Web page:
It has been nearly a month since we said our goodbyes to our beloved yellow Labrador Retriever. We rescued her in May of 2006, just two months after we put down our Rottweiler, Fritz. I was ready to be done with pets at that time, but with the passing of my spouse in 2001 and now the dog, my family kept getting smaller and smaller, leaving just me and my then eight-year old son. Also, the boy had never known life without a dog, as Fritz was our “first-born.” We adopted Biloxi Blue just shy of her second birthday. (We got her from a Lab rescue in Indiana. I recently learned that in all of the years that Jan and her friends operated the rescue, they were able to find homes for over 700 Labs.) Upon bringing our new dog home, my son had trouble remembering her name, so I shortened it to Lexi and then later tagged on “Lou.” So, Biloxi Blue, which to me sounded like the name of a race horse, became Lexi Lou.
Miss Lexi provided us with companionship and unconditional love for just under eleven years. She was sweet, affectionate and hugely loyal-a word in the Lab world that can be synonymous with shadow or stalker. Wherever I was, that was where Lexi had to be. She followed me from room to room as I performed chores, sat outside the shower while I bathed, and insisted on joining me for “other” bathroom duties as well. She was exhausted on Mondays from all of the “shadowing” that went on over the weekend.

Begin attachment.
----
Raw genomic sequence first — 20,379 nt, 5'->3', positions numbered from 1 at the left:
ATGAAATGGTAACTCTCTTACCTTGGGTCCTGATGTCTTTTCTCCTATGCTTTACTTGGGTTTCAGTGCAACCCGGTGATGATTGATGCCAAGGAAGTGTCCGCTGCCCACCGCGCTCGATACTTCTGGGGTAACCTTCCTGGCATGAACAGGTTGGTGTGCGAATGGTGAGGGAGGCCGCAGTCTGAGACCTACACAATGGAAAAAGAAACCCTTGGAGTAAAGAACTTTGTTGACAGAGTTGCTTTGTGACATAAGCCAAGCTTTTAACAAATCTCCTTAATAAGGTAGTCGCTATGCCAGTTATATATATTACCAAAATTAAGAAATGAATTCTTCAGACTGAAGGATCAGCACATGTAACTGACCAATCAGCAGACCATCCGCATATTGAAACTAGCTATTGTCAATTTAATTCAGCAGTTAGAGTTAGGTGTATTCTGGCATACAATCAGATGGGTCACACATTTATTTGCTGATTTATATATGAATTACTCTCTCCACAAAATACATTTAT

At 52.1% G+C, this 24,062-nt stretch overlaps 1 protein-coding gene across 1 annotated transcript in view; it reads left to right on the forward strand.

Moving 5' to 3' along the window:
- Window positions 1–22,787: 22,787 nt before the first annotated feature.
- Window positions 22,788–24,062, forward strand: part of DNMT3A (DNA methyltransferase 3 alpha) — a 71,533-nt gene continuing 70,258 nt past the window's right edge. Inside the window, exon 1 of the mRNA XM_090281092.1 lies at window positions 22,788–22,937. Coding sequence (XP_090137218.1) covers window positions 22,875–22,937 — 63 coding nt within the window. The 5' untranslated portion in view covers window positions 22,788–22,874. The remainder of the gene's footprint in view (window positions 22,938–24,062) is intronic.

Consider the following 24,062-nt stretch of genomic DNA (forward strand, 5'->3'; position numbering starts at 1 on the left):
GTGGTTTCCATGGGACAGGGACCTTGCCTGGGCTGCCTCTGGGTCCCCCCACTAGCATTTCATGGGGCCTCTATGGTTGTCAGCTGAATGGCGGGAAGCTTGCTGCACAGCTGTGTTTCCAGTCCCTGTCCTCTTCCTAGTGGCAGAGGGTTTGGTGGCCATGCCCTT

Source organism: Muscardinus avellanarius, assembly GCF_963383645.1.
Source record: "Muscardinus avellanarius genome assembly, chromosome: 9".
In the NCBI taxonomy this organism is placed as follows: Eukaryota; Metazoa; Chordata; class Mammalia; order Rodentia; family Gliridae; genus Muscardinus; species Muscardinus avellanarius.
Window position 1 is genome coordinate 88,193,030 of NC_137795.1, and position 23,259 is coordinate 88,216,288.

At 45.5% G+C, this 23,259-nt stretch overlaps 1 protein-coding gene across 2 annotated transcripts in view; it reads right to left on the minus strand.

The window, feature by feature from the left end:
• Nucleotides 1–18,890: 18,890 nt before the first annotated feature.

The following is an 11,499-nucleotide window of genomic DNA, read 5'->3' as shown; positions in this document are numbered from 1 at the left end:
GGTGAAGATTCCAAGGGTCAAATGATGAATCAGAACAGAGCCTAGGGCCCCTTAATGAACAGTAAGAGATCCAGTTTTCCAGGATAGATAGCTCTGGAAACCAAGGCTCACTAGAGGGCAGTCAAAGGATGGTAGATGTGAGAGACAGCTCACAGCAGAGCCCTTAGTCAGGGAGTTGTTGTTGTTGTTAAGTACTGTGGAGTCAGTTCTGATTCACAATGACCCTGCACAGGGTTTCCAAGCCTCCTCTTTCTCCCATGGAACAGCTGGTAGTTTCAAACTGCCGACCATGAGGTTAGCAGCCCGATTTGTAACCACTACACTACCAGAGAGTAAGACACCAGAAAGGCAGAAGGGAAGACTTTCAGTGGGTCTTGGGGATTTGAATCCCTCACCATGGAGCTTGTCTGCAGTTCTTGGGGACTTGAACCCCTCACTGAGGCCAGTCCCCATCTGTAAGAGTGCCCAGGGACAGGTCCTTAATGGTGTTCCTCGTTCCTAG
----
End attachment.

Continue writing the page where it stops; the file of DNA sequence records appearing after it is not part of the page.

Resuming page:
Her passing has been exceptionally difficult not only because her daily presence is missed and my daily routine has drastically changed, but also because she is my last dog. I will blow out 57 candles on my cake in August. I do not want to take on another 10-13 year commitment to a pet. Mr. Joan and I are semi-empty nesters, and want to enjoy the freedom to pick up and go at will. I will always cherish the love and affection provided by all six of the dogs I have shared a portion of my life with-Kessie, Shosha, Misha, Natasha, Fritz and Lexi. And while I am fairly certain that there will be a “grand-dog” in my future, my days as Dog Momma have come to an end. I would like to think that I have been a good Mom to my four-legged family members. My own mother used to joke that in her next life, she wanted to come back as one of my dogs!
There is so much I already miss about having a dog in my life. I miss your sloppy kisses. I miss your insistence on being a lap dog, though the smallest dog I owned weighed 40 pounds, but most were 60-110 pounds. I miss our daily walks, which provided us both with exercise, but also enabled me to meet tons of neighbors over the years. I miss the back and forth of a great game of fetch. I miss the way you hung your head out the car window, the wind blowing back your ears. I miss the smile on your face. Yes, dogs do smile.
I like to believe that we are reunited with our dogs when we cross over, just like we reunite with our family members who have gone before us. So, until we meet again, I will miss you.